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  Terrain Challenge: Terrain Challenge #54 (solved by Vampir)
Posted on Sun Jan 01, 2012 11:34 pm by webmaster
Terrain Challenge Submitted by Lestayo, hint WW2.


"Terrain Challenge #54 (solved by Vampir)" | Login/Create an Account | 5 comments | Search Discussion
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Re: Terrain Challenge #54 (Score: 1)
by Vampir on Mon Jan 02, 2012 2:53 am
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This amazing complex is located in the Foret d’Eperlecques (Eperlecques Forest) about 5 km. from Watten (A26 road Calais-Saint Omer), France. This enormous bunker was constructed by the Germans in 1943 to accommodate; V-2 reception and storage; preparation of rockets for launch in a sheltered and controlled manner; on site production of liquid oxygen; and launch control with two firing pads.

On December 22, 1942, Hitler ordered the construction of giant bunkers for the launching of V-2's, the first one to be started in Pas de Calais as a matter of urgency. A special mission inspected the St. Omer area and chose Eperlecques as the site for the first Bunker. In March of 1943, Organization Todt engineers descended upon the Eperlecques Forest about five kilometers from the town of Watten (Calais, Saint Omer), France, to begin construction of the first enormous rocketlaunching bunker. Plans for the bunker had been drawn up in January and February by experts from both Peenemünde and Organization Todt. This enormous concrete bunker was to accommodate V-2 reception and storage, preparation of rockets for launch in a sheltered and controlled manner, on-site production of liquid oxygen, and launch control with two firing pads. The project was code-named Kraftwerk Nord West (KNW).

After first looking at a few places around Zouafques near Nordausques in particular, they decided on the area around Eperlecques. This location was chosen for several reasons. For the bunker to be logistically accessible during construction, -and then afterwards accessible for operational supply, it had to be built close to the Calais canal and a railway linking Calais to Basle. There was a double railway line linking Saint-Omer to Calais and a navigable canal for large barges. The site would be sheltered somewhat, with the location being at the foot of a forest that rose some 90 meters, sloping away from England and just inland enough to be out of range of naval guns. The roads were excellent near Watten and electrical supply was available because high-voltage power lines were in place already in the area.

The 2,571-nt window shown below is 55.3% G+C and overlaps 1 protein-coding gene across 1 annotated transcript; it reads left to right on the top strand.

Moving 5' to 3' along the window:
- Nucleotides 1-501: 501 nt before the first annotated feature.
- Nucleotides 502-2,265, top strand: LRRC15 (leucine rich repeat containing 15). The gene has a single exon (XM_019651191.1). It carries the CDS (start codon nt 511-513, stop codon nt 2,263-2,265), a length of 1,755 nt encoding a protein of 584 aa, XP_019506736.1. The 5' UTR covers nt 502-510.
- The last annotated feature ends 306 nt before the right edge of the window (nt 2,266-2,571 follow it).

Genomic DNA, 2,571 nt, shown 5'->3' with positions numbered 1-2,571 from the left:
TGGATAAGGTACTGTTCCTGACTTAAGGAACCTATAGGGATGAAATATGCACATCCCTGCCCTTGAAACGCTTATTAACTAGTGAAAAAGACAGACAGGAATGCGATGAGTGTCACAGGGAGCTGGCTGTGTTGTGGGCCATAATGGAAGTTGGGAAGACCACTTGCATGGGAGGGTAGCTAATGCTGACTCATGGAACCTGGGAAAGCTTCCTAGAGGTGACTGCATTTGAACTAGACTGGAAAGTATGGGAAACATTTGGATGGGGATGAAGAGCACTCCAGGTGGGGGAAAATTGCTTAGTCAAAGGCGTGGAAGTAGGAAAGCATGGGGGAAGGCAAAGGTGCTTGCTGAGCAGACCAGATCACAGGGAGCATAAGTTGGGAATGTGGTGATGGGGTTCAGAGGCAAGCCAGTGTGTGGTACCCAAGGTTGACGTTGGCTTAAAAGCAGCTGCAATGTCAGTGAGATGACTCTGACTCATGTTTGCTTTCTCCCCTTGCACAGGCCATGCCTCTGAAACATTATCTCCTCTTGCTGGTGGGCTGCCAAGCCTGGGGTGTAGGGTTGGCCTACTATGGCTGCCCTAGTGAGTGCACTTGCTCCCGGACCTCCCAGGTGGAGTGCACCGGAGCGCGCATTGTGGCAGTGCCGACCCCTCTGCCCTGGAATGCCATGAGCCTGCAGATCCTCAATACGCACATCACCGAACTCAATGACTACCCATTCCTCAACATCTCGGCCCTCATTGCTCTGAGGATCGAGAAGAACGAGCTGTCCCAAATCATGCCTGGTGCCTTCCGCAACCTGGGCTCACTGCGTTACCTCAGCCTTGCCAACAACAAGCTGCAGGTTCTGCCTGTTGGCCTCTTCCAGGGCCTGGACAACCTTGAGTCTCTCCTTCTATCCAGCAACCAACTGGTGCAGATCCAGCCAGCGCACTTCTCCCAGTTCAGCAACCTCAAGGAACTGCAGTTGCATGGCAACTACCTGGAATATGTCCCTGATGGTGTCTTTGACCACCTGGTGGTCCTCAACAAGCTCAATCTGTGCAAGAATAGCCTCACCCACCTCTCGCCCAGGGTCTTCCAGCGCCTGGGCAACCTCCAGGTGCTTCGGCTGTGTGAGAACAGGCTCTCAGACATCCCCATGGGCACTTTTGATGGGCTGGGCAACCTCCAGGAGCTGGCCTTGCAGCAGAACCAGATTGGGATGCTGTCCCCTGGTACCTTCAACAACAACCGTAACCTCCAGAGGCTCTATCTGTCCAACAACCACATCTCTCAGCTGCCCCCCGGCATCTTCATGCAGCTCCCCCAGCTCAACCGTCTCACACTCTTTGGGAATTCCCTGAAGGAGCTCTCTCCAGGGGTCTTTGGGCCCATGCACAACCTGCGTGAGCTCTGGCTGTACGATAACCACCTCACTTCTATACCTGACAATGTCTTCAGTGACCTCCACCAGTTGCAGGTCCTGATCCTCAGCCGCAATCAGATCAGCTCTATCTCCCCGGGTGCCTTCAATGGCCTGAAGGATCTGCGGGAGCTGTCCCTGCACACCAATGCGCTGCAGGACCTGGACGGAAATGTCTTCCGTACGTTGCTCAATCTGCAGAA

120,000 cubic metres of concrete would be required, and the bunker would have to be built in only four months. Inside the bunker the Germans intended to build a factory to produce liquid oxygen, to avoid losing oxygen through evaporation if it were transported. An extensive ventilation system was planned, including anti-toxic gas filters where the fuels and explosive warheads were to be stored. There would also be lodging quarters for 250 soldiers and a mulitude of anti-aircraft batteries around the bunker.

See more: (exellent site) V2ROCKET.COM Watten Bunker/Eperlecques Blockhaus




Re: Terrain Challenge #54 (Score: 1)
by Lestayo on Mon Jan 02, 2012 2:56 pm
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No comment...
It seems we have to look for more dificult images.



Re: Terrain Challenge #54 (Score: 1)
by Lestayo on Mon Jan 02, 2012 2:59 pm
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Le Blockhaus is one of the biggest bunkers the Germans constructed in France. It would serve as a V2 rocket launching facility, but was never completed because the Germans started using mobile launching facilities to avoid bombing.
Located in the forest of Eperlecques, construction started in March 1943. The south section of the building was constructed by initially constructing a 5 meter (16ft) thick concrete plane weighing about 37.000 tons, which was incrementally raised 22m (72ft) high by hydraulic jacks and then supported by walls to become the roof. This principle was used to protect the workers during the allied bombing raids.


]


Re: Terrain Challenge #54 (Score: 1)
by dumdum12 on Tue Jan 03, 2012 12:48 pm
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A Blockhaus made out of...well...concrete

Irony


]


Re: Terrain Challenge #54 (Score: 1)
by Dauphin on Wed Jan 04, 2012 12:34 am
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Irony maybe but technically that's really brilliant


]

 
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